On Wednesday my professor presented an interesting class activity. We were to break into groups and discuss several issues regarding medical ethics. We never made it past the first question.
Question 1) You and your spouse are expecting a child. A genetic test after the first trimester detects problems in the growth of the fetus. The results suggest that the child will most likely develop cystic fibrosis, a painful incurable condition, which usually results in death by the time a child is in her early teens. Do you terminate the pregnancy? Why or why not?
There were five students in my group. Two women and three men. We were a diverse group made up of people from different races and backrounds. I was the oldest in the group, by at least eight years.
The responses of my classmates shocked me. I imagined there would be differing viewpoints, but I didn't expect to be the only person on the side of life. When we were debating the first question, one 18 year old girl's comment particularly shocked me when she said that it was ok for the mother to abort the fetus "because the kid is going to die anyway". I responded by saying that "we are all going to die. Does that make our lives less valuable." Then I thought I had the clincher. "If you were pregnant and you knew your child was going to be hit by a car and die at 5 years old what would you do?" The resonse, "I would get an abortion". Everyone in my group agreed with her.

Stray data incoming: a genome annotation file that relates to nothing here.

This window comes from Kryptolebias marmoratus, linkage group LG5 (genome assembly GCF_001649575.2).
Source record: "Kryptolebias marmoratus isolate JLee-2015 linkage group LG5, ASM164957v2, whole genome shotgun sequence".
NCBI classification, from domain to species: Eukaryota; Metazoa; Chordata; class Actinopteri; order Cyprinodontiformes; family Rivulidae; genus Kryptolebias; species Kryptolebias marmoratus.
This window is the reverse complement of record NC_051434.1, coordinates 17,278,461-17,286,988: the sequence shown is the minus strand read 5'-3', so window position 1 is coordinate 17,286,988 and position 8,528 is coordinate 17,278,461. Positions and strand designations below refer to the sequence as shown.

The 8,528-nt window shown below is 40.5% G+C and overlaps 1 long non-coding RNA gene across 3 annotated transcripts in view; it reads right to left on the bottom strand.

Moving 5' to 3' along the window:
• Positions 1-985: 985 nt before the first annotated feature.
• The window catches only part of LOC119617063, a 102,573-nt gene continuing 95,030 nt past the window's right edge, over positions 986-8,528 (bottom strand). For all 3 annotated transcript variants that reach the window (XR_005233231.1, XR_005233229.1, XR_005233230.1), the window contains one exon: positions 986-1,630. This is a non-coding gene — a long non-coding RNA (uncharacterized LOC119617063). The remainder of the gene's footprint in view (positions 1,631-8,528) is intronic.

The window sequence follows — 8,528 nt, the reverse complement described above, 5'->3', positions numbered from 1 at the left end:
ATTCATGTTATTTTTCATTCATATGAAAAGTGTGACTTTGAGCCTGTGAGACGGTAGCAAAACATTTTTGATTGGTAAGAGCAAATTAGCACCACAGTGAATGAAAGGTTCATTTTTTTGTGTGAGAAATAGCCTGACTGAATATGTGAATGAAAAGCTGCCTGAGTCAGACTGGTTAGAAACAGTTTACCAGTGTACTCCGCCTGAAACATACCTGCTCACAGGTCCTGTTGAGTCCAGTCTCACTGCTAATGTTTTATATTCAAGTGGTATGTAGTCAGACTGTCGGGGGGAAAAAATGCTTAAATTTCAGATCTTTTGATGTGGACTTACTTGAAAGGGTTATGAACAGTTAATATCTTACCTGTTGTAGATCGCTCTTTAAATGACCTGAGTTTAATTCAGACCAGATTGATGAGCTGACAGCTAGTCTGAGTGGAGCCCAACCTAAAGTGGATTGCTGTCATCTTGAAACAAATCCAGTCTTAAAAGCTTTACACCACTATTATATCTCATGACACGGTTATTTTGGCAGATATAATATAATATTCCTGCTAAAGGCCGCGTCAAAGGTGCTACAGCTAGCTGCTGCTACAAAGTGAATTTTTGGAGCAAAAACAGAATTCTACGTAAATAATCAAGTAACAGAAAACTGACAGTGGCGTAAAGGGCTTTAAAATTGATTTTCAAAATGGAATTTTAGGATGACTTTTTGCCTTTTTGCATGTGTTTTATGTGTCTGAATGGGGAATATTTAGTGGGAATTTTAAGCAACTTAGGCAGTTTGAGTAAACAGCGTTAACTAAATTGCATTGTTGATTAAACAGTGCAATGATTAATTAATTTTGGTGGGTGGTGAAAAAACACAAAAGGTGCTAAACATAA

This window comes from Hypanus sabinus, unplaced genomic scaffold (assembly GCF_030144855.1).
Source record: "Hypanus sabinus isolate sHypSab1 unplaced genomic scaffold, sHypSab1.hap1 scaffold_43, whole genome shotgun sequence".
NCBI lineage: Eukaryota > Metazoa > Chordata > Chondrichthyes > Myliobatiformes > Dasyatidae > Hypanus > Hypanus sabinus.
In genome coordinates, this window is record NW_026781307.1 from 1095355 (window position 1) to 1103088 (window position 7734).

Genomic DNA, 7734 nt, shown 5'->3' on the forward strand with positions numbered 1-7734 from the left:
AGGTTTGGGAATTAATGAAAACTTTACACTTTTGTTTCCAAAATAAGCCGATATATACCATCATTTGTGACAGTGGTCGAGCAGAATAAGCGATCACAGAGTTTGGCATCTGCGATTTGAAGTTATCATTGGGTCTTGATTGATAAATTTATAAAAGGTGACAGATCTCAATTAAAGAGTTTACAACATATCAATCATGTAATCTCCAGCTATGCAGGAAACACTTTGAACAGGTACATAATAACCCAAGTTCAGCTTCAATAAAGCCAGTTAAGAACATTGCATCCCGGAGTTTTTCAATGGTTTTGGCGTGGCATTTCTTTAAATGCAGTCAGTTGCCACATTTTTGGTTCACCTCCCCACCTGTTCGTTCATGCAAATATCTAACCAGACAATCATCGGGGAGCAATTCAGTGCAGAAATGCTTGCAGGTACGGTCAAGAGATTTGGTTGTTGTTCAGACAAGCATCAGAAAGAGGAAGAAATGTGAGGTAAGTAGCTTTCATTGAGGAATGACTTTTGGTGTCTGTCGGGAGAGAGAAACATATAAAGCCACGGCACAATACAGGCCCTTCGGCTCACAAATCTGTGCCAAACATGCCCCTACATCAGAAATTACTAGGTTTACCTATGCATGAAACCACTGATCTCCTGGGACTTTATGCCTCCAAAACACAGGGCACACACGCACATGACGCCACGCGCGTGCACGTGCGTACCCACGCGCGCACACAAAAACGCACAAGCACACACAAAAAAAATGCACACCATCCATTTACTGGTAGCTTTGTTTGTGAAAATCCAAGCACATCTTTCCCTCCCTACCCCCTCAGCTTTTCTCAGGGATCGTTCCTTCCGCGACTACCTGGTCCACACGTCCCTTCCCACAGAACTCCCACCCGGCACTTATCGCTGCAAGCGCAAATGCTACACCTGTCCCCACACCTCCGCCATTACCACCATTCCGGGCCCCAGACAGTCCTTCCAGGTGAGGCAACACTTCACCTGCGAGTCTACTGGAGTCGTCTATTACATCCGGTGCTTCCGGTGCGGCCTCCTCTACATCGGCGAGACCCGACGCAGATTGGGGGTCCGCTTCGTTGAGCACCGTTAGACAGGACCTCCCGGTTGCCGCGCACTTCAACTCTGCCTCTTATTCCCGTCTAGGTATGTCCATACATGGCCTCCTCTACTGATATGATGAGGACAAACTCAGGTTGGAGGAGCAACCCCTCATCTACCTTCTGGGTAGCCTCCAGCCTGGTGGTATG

I wanted to cry right then and there. This is the future of the world and they cannot see the value of life. Some of them even said they would prefer to be aborted rather than die young. My son is almost three years old and if something horrible were to happen to him, I would never regret the past three years. NEVER!
So, how long does a person have to live for their life to be "worth it". 20 years, 40 years, 70 years and when is a person's life no longer worth it. Although these kids don't see it yet, life is ALWAYS worth it. To paraphrase Archbishop Sheen, There is no human life which isn't worth living. He knew it then, and some of us now it now, but will anyone know it in the future.
After our group debates we opened it up to the entire class. On the pro-life side there were me, another woman about my age, and two students from the Rabbinical college. It's a class of 25 students (mostly freshmen) at a Catholic college. I pray the good Dominicans will be able to get through to these kids.